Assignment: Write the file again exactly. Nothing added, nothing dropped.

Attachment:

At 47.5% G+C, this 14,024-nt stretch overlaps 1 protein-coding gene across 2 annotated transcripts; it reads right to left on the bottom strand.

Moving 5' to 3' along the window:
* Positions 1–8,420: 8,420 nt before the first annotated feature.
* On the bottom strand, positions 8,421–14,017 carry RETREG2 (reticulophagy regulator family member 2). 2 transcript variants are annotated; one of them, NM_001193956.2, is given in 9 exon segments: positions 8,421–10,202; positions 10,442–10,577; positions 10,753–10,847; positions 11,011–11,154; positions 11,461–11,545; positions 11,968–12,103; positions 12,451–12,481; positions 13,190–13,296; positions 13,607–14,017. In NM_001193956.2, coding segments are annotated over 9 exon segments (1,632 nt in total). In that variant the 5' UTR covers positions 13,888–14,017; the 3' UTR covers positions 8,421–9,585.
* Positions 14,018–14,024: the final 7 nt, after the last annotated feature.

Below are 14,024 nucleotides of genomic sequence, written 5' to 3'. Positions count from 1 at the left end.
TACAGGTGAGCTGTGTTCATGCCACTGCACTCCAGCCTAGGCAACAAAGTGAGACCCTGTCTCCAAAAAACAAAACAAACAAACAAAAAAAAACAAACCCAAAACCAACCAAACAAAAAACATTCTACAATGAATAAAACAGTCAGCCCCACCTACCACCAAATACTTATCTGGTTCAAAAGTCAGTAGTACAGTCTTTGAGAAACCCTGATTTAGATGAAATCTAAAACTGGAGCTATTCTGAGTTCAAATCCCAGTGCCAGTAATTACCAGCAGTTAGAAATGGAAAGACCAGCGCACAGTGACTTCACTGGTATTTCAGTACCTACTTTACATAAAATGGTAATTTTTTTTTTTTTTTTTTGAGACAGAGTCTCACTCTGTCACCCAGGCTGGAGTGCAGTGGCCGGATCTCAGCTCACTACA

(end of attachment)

At 47.5% G+C, this 14,024-nt stretch overlaps 1 protein-coding gene across 2 annotated transcripts; it reads right to left on the bottom strand.

Moving 5' to 3' along the window:
* Positions 1–8,420: 8,420 nt before the first annotated feature.
* On the bottom strand, positions 8,421–14,017 carry RETREG2 (reticulophagy regulator family member 2). 2 transcript variants are annotated; one of them, NM_001193956.2, is given in 9 exon segments: positions 8,421–10,202; positions 10,442–10,577; positions 10,753–10,847; positions 11,011–11,154; positions 11,461–11,545; positions 11,968–12,103; positions 12,451–12,481; positions 13,190–13,296; positions 13,607–14,017. In NM_001193956.2, coding segments are annotated over 9 exon segments (1,632 nt in total). In that variant the 5' UTR covers positions 13,888–14,017; the 3' UTR covers positions 8,421–9,585.
* Positions 14,018–14,024: the final 7 nt, after the last annotated feature.

Below are 14,024 nucleotides of genomic sequence, written 5' to 3'. Positions count from 1 at the left end.
TACAGGTGAGCTGTGTTCATGCCACTGCACTCCAGCCTAGGCAACAAAGTGAGACCCTGTCTCCAAAAAACAAAACAAACAAACAAAAAAAAACAAACCCAAAACCAACCAAACAAAAAACATTCTACAATGAATAAAACAGTCAGCCCCACCTACCACCAAATACTTATCTGGTTCAAAAGTCAGTAGTACAGTCTTTGAGAAACCCTGATTTAGATGAAATCTAAAACTGGAGCTATTCTGAGTTCAAATCCCAGTGCCAGTAATTACCAGCAGTTAGAAATGGAAAGACCAGCGCACAGTGACTTCACTGGTATTTCAGTACCTACTTTACATAAAATGGTAATTTTTTTTTTTTTTTTTTGAGACAGAGTCTCACTCTGTCACCCAGGCTGGAGTGCAGTGGCCGGATCTCAGCTCACTACA